Indigenous learners, language and identity: implications for educators
Herbert, Jeannie (2006) Indigenous learners, language and identity: implications for educators. Tales out of School: identity and English language teaching, S2. pp. 72-85.
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[Extract] I would like to begin this paper by explaining that I am not an English as a Second Language (ESL) educator. Rather, I am an Aboriginal educator who after 20 years as a classroom teacher from pre-school through to university, moved on to become a P-12 guidance officer, a consultant in Aboriginal and Torres Strait Island education and training, head of an Indigenous unit in a school, and finally Chair of Indigenous Australian Studies within the university sector. During the past 40 years I have also worked across a number of Australian states as well as in Papua New Guinea and Saudi Arabia. The diversity of my experiences has enabled me to acquire deep insights into some of the issues that face those who enter our learning environments without the capacity speak Standard Australian English (SAE). I assume I was invited to participate in this project to provide an Indigenous perspective. I am honoured to have been invited to contribute here to represent Indigenous Australian viewpoints, let me state at the beginning I am extremely aware of the difficulty of such a task. Appreciating the diversity of histories, cultures and life experiences among Aboriginal and Torres Strait Island peoples, I would point out that no one person can speak for all.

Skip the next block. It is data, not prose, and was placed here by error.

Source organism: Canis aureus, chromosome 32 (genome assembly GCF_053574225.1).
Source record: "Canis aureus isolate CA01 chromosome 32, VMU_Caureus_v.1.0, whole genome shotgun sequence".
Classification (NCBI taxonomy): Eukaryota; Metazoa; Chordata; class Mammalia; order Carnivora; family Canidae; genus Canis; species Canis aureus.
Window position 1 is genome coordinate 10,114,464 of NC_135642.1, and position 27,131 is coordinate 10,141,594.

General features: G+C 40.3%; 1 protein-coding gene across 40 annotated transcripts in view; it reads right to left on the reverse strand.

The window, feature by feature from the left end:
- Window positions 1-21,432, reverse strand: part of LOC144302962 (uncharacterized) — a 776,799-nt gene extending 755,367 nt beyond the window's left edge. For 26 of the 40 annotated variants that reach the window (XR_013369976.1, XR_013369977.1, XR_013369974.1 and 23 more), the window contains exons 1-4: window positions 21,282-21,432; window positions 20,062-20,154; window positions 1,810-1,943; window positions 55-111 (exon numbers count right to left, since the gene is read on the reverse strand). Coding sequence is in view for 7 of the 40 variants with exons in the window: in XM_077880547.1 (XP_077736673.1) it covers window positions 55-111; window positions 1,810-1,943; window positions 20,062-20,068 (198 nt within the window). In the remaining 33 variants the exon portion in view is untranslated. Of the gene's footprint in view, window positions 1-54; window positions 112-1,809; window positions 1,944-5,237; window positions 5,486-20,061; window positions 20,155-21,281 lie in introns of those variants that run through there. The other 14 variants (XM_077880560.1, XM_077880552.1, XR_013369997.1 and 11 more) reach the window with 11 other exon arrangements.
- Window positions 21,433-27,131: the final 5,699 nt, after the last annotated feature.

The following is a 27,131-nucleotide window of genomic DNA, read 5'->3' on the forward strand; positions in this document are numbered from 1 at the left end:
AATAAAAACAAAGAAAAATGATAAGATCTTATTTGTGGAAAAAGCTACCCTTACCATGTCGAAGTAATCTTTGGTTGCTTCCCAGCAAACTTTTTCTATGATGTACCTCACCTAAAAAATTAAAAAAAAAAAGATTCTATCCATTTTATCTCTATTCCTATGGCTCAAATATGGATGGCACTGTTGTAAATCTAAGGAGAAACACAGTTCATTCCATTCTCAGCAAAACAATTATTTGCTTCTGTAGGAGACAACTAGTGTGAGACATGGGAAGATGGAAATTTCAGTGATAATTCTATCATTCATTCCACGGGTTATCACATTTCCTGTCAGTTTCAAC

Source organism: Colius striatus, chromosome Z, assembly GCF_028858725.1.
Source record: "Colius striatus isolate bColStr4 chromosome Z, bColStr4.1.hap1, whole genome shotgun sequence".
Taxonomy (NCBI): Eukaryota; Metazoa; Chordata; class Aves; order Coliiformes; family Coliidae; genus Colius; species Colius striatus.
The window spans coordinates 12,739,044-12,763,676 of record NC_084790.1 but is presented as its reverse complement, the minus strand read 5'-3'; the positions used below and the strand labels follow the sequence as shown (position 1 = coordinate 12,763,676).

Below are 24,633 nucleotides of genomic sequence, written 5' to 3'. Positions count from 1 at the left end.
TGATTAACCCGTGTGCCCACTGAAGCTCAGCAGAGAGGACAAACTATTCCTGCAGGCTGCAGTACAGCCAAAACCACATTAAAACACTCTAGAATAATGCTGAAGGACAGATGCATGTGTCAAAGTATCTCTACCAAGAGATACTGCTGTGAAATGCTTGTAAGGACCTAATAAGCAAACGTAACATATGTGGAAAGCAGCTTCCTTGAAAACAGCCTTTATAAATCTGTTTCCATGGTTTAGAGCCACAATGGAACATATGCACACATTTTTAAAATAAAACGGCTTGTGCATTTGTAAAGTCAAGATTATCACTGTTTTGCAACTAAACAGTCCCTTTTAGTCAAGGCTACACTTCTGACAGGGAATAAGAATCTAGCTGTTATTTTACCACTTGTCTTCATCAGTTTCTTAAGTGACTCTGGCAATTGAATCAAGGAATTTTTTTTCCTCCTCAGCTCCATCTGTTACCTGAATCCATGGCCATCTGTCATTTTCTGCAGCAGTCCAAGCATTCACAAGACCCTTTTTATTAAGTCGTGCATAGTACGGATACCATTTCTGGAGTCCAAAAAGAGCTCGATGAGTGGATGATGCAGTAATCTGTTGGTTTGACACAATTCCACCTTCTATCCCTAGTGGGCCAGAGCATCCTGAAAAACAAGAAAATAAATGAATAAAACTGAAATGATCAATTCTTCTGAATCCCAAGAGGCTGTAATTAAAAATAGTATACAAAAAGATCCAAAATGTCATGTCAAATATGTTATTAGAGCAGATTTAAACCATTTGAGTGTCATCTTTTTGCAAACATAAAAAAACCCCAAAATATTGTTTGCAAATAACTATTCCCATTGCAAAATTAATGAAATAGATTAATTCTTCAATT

|Item Type:||Article (Refereed Research - C1)|
Special Edition S2
|Date Deposited:||27 Nov 2009 04:11|
|FoR Codes:||16 STUDIES IN HUMAN SOCIETY > 1699 Other Studies in Human Society > 169902 Studies of Aboriginal and Torres Strait Islander Society @ 100%|
|SEO Codes:||93 EDUCATION AND TRAINING > 9399 Other Education and Training > 939901 Aboriginal and Torres Strait Islander Education @ 100%|